An innocent U.S. Department of Defense employee spent four days in jail recently as Northern Virginia prosecutors pieced together evidence the man had been a victim of identity theft.
“We had a case recently in Loudoun County, where someone was accused of writing bad checks and cashing them, from Southern Virginia to here, in about four different jurisdictions,” Commonwealth’s Attorney Buta Biberaj told WTOP.
The man was unaware his identity had been stolen until he got a call from investigators about a bad check. When the man called police to file an identity theft complaint, responding officers saw a warrant for his arrest and took him into custody.
“For the Loudoun cases, he ended up spending four days in jail,” said Biberaj
It took investigators from several jurisdictions to determine the man’s identity had been stolen — this week, charges related to the bad checks have been dropped in Loudoun and the other counties.
“How do you undo someone spending four days in jail,” Biberaj asked.
WTOP spoke to the man’s family while he was in custody — a family member expressed concern for the man’s privacy, and how an unwarranted arrest would affect his career and personal life.
‘It permeates every aspect of your life’
The effects of identity theft go far beyond the inconvenience of having to get a new driver’s license, Biberaj said.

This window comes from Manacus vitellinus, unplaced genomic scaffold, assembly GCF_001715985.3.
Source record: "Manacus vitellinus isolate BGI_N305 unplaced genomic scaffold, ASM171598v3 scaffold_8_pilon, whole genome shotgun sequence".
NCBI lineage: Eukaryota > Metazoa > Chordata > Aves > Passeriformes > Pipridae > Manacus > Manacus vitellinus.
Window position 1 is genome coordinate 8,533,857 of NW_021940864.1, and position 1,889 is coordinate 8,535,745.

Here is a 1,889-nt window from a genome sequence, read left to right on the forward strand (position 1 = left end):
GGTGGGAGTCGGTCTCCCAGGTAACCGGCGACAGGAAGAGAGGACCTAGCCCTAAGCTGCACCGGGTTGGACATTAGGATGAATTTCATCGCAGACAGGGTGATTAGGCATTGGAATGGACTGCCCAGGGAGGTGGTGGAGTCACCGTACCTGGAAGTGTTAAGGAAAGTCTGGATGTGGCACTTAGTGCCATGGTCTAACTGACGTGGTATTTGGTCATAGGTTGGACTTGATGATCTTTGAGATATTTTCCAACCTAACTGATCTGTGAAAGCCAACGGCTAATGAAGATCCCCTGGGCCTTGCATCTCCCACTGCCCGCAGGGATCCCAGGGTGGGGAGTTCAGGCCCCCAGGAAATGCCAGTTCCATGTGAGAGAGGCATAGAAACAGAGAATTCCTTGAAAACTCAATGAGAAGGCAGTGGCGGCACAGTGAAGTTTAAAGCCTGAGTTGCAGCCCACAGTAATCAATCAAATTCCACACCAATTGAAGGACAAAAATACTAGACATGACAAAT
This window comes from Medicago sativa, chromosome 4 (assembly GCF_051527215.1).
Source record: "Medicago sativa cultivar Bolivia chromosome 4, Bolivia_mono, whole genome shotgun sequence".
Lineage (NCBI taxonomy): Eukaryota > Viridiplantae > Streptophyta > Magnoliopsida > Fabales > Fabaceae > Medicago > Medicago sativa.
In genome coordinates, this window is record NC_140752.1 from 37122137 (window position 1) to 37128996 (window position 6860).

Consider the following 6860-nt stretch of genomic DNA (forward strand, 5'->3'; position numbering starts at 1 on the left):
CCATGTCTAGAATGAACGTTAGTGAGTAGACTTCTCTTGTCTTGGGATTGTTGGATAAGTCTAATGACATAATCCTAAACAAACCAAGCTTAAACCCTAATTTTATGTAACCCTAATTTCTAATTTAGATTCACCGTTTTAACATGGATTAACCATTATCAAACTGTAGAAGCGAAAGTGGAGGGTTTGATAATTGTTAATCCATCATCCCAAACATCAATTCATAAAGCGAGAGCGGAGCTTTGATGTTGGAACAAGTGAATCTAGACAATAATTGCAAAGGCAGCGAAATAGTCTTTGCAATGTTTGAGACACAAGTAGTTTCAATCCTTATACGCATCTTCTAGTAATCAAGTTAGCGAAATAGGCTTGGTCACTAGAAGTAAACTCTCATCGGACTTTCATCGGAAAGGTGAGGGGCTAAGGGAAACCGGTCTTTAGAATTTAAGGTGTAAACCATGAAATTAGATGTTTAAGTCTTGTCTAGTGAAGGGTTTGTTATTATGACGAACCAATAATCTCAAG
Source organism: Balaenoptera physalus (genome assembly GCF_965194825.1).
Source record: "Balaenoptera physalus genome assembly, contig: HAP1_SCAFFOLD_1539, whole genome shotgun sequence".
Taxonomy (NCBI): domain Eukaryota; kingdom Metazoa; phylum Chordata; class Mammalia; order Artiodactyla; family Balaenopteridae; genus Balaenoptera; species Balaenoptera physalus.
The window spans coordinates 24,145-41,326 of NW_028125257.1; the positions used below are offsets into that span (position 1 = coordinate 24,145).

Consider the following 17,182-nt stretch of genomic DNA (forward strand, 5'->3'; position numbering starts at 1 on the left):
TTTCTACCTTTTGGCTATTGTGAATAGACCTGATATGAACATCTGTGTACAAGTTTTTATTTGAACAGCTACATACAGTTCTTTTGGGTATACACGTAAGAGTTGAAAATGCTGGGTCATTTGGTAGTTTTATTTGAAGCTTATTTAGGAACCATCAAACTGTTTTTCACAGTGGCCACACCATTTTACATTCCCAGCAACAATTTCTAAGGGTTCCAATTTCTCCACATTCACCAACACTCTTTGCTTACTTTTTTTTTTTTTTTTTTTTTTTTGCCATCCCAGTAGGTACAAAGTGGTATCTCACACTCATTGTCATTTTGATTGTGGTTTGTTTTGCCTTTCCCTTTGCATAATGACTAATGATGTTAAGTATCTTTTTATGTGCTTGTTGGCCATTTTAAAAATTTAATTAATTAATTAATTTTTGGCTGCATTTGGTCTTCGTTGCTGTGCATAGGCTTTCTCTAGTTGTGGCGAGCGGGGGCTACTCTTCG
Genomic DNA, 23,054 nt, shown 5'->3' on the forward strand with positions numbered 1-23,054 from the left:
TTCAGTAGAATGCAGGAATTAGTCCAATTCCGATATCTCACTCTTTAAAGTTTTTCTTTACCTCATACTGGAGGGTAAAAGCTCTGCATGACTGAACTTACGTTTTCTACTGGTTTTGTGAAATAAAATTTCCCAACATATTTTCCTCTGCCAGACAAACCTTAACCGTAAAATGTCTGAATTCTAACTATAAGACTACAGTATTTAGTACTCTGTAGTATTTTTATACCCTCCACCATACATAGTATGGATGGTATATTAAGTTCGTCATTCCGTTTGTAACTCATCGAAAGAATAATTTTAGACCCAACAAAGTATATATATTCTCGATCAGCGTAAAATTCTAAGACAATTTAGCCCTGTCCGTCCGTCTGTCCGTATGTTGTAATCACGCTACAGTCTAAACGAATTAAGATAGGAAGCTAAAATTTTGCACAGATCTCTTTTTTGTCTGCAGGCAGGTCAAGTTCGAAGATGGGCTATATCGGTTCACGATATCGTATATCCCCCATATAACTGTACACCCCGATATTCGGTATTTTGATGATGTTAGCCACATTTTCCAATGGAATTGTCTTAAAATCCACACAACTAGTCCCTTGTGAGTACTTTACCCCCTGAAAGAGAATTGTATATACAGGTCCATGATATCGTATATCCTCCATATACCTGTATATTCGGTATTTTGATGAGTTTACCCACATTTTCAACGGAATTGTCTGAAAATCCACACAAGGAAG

“It permeates every aspect of your life,” she said. “It affects your credit, your ability to have a history of financial stability and security.”
Not to mention when someone uses the stolen identity to write a bad check. “Now it creates a criminal record,” Biberaj said. “And to undo it, you almost have to establish your innocence.”
Proving a negative is difficult, especially for a person who has never had any contact with the justice system, Biberaj said.
“You have to show that you weren’t that person, and for people who don’t have records of where they were at a particular time, it can be almost impossible.”
After filing an identity theft complaint, prosecutors and investigators will look into transactions, but “it does take time,” said Biberaj. “It involves an innocent person in the criminal justice system, and really makes their life a nightmare.”
Assuming the investigation determines a person’s identity was stolen, prosecutors drop the charges, but the arrest stays on a person’s record until steps are taken to expungement.
“Virginia has a statute for expungement purposes if someone used your identity without your permission, and you were accused of a crime you did not commit,” Biberaj said.
After filing a motion for expungement, a Circuit Court judge can order records sealed, so they won’t show up in a state’s online court records.
“The problem with that is, it doesn’t erase the internet,” Biberaj said.